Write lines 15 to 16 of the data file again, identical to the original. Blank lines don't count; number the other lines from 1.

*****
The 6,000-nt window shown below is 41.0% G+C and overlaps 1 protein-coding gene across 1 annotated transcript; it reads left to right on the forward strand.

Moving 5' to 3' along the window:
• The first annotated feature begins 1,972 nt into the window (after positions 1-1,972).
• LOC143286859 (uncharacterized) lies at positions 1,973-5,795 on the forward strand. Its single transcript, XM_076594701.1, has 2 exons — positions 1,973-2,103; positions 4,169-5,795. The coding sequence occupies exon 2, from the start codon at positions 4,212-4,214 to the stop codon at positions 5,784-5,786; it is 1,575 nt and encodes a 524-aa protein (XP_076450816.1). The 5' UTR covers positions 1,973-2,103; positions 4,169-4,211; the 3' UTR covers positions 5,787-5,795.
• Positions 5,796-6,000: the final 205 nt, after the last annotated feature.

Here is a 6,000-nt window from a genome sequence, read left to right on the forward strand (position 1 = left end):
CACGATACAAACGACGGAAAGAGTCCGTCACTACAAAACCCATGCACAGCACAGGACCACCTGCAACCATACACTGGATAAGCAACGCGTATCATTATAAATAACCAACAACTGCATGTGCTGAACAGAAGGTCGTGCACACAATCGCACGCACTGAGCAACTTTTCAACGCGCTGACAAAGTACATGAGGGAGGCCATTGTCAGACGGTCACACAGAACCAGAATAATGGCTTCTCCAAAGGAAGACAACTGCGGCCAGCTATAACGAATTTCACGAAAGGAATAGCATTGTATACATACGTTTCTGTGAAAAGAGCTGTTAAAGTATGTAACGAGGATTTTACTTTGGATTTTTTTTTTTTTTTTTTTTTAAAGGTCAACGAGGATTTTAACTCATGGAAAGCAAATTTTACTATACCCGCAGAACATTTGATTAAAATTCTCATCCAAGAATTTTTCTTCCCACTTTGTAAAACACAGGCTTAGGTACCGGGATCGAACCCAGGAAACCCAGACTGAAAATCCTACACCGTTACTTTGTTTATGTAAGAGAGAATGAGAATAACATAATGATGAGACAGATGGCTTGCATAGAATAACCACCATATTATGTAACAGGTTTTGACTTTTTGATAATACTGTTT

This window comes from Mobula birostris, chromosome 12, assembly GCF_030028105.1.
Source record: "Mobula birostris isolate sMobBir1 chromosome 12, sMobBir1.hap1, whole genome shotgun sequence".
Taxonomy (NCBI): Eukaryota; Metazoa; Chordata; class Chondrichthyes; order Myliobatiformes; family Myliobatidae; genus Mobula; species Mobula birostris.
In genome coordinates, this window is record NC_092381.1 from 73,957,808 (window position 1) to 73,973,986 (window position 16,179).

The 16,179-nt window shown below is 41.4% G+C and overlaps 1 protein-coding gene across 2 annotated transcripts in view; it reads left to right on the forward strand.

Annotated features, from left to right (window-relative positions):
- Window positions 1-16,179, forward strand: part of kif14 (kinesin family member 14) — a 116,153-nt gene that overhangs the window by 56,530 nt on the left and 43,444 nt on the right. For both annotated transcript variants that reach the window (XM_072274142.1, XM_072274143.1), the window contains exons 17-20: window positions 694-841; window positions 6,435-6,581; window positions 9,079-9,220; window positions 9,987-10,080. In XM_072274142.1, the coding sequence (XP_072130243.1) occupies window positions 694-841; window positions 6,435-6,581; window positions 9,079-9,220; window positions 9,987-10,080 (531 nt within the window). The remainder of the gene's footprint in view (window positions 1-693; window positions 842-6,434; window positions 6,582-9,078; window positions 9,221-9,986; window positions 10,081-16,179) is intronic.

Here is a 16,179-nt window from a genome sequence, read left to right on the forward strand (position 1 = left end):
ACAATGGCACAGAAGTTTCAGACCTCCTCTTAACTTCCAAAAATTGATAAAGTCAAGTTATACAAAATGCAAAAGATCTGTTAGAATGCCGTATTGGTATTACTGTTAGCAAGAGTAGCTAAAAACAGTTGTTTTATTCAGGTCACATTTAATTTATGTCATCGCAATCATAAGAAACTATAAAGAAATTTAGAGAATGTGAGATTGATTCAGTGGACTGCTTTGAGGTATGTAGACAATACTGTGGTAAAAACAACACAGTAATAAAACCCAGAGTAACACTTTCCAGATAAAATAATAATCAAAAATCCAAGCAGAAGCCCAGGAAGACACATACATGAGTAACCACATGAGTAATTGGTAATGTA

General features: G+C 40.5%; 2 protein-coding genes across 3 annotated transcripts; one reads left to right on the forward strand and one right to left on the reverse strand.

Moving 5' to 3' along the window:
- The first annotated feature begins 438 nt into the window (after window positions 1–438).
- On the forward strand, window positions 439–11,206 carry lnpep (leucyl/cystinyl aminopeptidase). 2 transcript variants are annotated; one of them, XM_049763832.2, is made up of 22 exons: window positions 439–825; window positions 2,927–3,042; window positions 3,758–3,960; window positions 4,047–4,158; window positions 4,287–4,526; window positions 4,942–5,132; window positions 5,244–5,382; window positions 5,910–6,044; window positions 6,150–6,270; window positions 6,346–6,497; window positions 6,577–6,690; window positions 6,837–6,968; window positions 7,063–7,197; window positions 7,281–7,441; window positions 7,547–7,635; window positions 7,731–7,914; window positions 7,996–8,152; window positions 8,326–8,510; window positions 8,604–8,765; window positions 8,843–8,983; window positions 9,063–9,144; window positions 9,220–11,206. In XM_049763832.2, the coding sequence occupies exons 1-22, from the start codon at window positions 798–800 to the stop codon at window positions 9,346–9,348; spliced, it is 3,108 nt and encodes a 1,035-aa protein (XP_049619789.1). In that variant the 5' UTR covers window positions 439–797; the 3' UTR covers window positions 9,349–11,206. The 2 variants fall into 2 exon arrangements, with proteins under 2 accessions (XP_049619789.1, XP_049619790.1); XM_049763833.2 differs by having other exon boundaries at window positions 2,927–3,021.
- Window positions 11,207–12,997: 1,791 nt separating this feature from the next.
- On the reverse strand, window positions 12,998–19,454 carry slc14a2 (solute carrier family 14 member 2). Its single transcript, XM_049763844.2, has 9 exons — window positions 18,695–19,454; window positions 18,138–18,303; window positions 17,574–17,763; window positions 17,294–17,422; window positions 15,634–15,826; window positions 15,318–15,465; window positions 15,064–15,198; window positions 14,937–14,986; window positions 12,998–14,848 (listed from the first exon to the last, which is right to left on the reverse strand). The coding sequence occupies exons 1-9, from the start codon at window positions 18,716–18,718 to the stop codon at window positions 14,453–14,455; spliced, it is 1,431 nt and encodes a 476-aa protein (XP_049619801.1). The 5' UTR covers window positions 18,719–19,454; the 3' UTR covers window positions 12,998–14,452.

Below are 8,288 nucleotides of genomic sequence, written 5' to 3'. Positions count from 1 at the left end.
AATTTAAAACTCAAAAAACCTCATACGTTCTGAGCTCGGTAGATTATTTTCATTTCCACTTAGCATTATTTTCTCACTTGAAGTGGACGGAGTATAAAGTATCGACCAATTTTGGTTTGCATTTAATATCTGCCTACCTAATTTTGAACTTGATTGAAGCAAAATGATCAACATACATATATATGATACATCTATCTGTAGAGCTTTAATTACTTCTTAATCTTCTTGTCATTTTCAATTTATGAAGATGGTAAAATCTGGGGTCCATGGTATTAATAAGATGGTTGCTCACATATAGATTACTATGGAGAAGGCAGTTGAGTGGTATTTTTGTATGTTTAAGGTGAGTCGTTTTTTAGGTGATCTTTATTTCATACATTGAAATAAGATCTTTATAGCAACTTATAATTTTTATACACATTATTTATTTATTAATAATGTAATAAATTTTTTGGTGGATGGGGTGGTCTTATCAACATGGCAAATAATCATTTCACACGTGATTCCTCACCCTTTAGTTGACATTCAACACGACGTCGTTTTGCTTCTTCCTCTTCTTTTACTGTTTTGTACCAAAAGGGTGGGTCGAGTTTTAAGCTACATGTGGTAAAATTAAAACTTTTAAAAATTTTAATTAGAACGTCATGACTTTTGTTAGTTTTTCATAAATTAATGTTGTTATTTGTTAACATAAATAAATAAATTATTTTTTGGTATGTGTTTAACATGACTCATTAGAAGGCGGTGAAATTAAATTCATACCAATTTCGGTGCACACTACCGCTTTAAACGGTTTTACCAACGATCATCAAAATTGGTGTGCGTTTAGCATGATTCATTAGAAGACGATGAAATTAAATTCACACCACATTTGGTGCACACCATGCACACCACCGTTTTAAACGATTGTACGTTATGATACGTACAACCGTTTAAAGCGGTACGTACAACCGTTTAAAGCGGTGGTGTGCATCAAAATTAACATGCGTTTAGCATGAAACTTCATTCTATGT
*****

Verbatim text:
Here is a 16,179-nt window from a genome sequence, read left to right on the forward strand (position 1 = left end):
ACAATGGCACAGAAGTTTCAGACCTCCTCTTAACTTCCAAAAATTGATAAAGTCAAGTTATACAAAATGCAAAAGATCTGTTAGAATGCCGTATTGGTATTACTGTTAGCAAGAGTAGCTAAAAACAGTTGTTTTATTCAGGTCACATTTAATTTATGTCATCGCAATCATAAGAAACTATAAAGAAATTTAGAGAATGTGAGATTGATTCAGTGGACTGCTTTGAGGTATGTAGACAATACTGTGGTAAAAACAACACAGTAATAAAACCCAGAGTAACACTTTCCAGATAAAATAATAATCAAAAATCCAAGCAGAAGCCCAGGAAGACACATACATGAGTAACCACATGAGTAATTGGTAATGTA